Arsene Wenger: Theo Walcott is right – he can play as a striker for Arsenal

 

Arsène Wenger praised the professionalism of Theo Walcott after the winger scored a hat-trick on Tuesday night amid a long-running contract dispute with the club. Walcott's deal expires at the end of this season, he has not signed a new one and Tuesday's game was only his fourth start of the season.

Walcott scored in added time at the end of the first half, the second half and extra time as Arsenal recovered from 4-0 down to beat Reading 7-5 in one of the most remarkable cup games in living memory.

"I always said that I want to keep him," Wenger said afterwards. "Apart from the contract talks we have to give him credit for the way he is committed and for the team and the way he behaves."

Walcott has said publicly that he is particularly keen to play up front more for Arsenal. Although he was playing on the right wing on Tuesday night, his running and finishing were excellent and Wenger insisted that he agreed with Walcott that he could move through the middle.

"He was superb," the manager said. "I always said that he will be a striker so we are on the same wavelength there. He has something, first of all he is a good finisher now. The way he scored the first goal, the second I believe as well he knows where to be in the box for the rebounds. I like that, because that is a quality of the striker that you cannot give to anybody. You feel it or you don't. He has the qualities to play there."

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Given that Walcott could leave on a free transfer next summer, there will be pressure to sell him in January if he has not agreed a new deal. The longer the impasse continues, the more likely it is that he will be sold.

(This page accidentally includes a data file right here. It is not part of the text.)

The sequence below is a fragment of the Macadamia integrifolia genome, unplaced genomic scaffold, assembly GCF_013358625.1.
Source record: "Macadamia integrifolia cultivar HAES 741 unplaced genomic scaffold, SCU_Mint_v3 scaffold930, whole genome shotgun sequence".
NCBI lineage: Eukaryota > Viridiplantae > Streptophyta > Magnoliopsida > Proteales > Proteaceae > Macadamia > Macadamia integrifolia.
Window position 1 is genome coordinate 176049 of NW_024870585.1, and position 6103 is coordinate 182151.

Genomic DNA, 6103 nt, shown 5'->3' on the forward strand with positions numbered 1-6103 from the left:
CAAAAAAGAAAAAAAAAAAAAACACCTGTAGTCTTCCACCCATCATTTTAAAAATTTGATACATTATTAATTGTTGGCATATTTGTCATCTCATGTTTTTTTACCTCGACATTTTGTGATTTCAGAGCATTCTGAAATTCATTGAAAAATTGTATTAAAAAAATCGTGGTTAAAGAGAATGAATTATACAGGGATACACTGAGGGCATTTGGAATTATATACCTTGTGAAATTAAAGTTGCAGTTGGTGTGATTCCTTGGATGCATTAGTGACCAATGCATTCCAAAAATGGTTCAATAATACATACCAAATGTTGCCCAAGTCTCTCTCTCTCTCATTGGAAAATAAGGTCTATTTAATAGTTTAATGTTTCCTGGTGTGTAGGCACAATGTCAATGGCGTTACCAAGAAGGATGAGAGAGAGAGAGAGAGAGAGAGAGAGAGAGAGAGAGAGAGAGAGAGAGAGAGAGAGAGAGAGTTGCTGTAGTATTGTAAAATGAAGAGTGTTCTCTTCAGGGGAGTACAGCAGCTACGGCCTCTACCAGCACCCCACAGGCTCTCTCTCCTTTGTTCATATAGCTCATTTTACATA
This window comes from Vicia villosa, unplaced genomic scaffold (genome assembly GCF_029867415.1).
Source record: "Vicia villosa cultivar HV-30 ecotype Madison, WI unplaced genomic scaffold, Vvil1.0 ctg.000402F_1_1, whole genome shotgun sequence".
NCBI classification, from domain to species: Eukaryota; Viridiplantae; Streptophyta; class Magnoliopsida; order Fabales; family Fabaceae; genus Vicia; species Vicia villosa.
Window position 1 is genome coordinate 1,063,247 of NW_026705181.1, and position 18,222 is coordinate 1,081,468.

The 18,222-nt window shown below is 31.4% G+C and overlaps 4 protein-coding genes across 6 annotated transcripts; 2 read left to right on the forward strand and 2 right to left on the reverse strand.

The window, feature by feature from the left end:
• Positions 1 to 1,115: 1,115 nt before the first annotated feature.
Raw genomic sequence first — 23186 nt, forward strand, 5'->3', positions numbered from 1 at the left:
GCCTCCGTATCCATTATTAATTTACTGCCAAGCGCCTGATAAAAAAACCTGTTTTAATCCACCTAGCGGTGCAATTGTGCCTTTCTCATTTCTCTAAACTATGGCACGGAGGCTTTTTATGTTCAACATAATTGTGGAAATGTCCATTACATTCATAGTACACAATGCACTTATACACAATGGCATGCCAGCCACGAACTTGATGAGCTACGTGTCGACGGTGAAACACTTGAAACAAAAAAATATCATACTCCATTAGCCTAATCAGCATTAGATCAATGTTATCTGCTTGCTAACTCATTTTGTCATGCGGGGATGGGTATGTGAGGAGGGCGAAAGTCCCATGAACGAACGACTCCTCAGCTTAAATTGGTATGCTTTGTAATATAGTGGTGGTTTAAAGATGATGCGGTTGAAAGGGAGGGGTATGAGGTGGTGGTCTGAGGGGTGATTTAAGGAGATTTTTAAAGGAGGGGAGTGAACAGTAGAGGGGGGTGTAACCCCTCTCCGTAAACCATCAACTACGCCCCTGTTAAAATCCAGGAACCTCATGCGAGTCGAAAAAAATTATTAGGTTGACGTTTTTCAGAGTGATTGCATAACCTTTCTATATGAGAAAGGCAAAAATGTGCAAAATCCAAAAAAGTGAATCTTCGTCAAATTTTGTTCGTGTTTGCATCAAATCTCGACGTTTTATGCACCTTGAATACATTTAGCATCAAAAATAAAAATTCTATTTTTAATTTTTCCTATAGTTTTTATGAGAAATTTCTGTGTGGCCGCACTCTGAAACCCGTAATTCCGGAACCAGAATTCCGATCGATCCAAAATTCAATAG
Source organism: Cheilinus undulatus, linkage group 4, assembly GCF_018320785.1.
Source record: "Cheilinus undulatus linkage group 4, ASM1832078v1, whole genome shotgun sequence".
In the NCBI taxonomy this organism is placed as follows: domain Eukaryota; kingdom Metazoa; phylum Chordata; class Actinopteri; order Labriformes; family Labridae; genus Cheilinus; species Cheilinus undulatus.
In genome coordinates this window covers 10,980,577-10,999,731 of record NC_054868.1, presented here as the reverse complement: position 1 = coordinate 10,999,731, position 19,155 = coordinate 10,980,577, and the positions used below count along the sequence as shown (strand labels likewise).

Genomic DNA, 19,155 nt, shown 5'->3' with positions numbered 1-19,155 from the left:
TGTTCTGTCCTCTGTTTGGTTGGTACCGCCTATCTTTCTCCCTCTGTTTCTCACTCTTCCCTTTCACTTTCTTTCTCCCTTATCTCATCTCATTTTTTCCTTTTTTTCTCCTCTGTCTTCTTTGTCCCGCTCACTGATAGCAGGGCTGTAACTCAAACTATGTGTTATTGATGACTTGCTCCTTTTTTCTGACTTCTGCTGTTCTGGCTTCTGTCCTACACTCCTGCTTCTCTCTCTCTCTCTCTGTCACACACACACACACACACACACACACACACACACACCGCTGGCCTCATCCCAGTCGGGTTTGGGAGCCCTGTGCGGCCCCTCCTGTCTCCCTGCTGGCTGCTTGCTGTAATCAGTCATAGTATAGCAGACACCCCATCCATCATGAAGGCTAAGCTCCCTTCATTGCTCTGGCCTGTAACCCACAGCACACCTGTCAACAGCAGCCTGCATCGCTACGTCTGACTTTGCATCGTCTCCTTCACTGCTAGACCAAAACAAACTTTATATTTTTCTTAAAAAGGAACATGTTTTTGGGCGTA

But Wenger reasserted his public commitment to the 23-year-old. When asked whether Walcott would be a striker at Arsenal, Wenger said "that is what I hope". But when it was suggested that the hat-trick would increase the cost of keeping Walcott, Wenger joked: "I will speak to my finance minister."

Walcott was delighted after the game. "The spirit has got to be the best thing we showed," he said. "We need to turn that into the Premier League now. The most important thing was to get a win to get into the next round and we're there."

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<b>Kathryn Williams</b>
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<p>
When I was supporting Ray La Montagne I was six months pregnant. He had been touring for a year and he was exhausted and full of the cold. I was feeling motherly, so I would leave presents for him and his band: Tunnock's Tea Cakes, cold remedies and proper tea. Ray seemed painfully shy. He hardly spoke, hardly looked at you in the face. I felt like a dick speaking to him, but said "hi" every day. </p>
<p>
He was being courted by the same record company who had signed me and subsequently let me go, and I wanted him to know that there were people around who didn't want anything from him. At the Shepherds Bush Empire in London, on the last night of the tour, Ray stopped in his set to thank me for doing the support. He said I was a really good songwriter and people should buy my stuff. I was taken aback and felt emotionally overwhelmed. Later that year, just before I had my boy Louis, I was l asleep in bed with Radio 4 on when Louis moved around in my belly and woke me up. Ray was doing a session on the World Service. </p>
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I really believe that Louis recognised the music from the tour, and when I gave birth to him at home I played Ray's record as something that he would recognise to come into the world with. </p>
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